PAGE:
Does it constitute plagiarizing to translate government documents and publish in non-English without permission?
1 Answer from Attorneys
Plagerism is not a legal term and has no direct legal consequences, although it may concurrently breach some legal obligation or violate some law depending on the details. Plagerism is simply using the written work of someone else and passing it off as your own. If I'm writing a story and I use parts of another story by another author without identifying the source, and then give it to a friend and say "check out this great story I wrote." That is plagerism, but I can't think of anything illegal about it. On the other hand, you could make exact counterfeit copies of a DVD movie, with all the credits intact, and then sell them on the black market, and you would be completely innocent of plagerism, but would be committing a serious crime.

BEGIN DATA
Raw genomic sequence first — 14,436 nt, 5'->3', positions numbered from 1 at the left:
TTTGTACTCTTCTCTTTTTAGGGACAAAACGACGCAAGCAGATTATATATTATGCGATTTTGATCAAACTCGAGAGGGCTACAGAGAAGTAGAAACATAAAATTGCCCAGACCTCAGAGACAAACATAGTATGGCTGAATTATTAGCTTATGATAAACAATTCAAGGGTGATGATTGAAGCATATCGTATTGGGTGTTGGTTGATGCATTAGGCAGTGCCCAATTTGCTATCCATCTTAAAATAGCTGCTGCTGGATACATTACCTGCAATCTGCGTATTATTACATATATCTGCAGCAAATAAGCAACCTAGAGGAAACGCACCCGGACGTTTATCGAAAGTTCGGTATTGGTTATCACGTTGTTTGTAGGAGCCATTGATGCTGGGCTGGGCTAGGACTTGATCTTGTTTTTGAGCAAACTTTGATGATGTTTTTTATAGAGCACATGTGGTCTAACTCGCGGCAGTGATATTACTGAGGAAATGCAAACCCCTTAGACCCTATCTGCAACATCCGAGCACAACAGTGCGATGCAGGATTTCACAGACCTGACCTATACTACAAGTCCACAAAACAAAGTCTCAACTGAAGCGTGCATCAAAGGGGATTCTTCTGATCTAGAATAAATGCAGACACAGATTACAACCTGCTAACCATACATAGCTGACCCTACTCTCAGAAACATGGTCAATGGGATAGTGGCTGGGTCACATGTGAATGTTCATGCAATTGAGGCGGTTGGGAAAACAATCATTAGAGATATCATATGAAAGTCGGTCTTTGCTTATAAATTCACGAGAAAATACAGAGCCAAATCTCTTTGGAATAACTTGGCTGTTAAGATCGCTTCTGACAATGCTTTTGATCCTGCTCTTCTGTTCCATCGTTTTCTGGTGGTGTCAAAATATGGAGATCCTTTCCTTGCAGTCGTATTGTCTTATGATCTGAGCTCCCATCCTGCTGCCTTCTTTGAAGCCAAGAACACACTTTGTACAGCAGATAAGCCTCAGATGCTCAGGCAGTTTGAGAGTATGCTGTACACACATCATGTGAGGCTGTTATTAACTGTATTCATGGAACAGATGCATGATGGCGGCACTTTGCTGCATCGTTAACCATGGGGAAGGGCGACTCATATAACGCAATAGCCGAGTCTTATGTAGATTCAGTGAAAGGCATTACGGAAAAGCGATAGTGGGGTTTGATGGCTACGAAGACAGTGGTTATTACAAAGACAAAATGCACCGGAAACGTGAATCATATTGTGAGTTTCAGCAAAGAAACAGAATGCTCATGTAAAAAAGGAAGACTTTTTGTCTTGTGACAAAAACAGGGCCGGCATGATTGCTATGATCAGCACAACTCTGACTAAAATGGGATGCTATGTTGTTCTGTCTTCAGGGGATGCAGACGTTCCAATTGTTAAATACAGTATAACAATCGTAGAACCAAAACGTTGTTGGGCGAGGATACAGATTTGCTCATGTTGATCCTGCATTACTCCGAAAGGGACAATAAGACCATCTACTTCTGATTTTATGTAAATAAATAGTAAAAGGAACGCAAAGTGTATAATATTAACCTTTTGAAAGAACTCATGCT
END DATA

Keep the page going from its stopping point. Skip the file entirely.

So, to answer your exact question, it would be plagerism if you didn't attribute the translation to its original source. It may or may not be a copyright or other violation, depending on whether the government has authorized public use and reproduction of that particular document or not. Most things like government reports are in the public domain, but other things, such as books published by public universities, may be copyright protected. So you have to determine whether the doucment is in the public domain or not.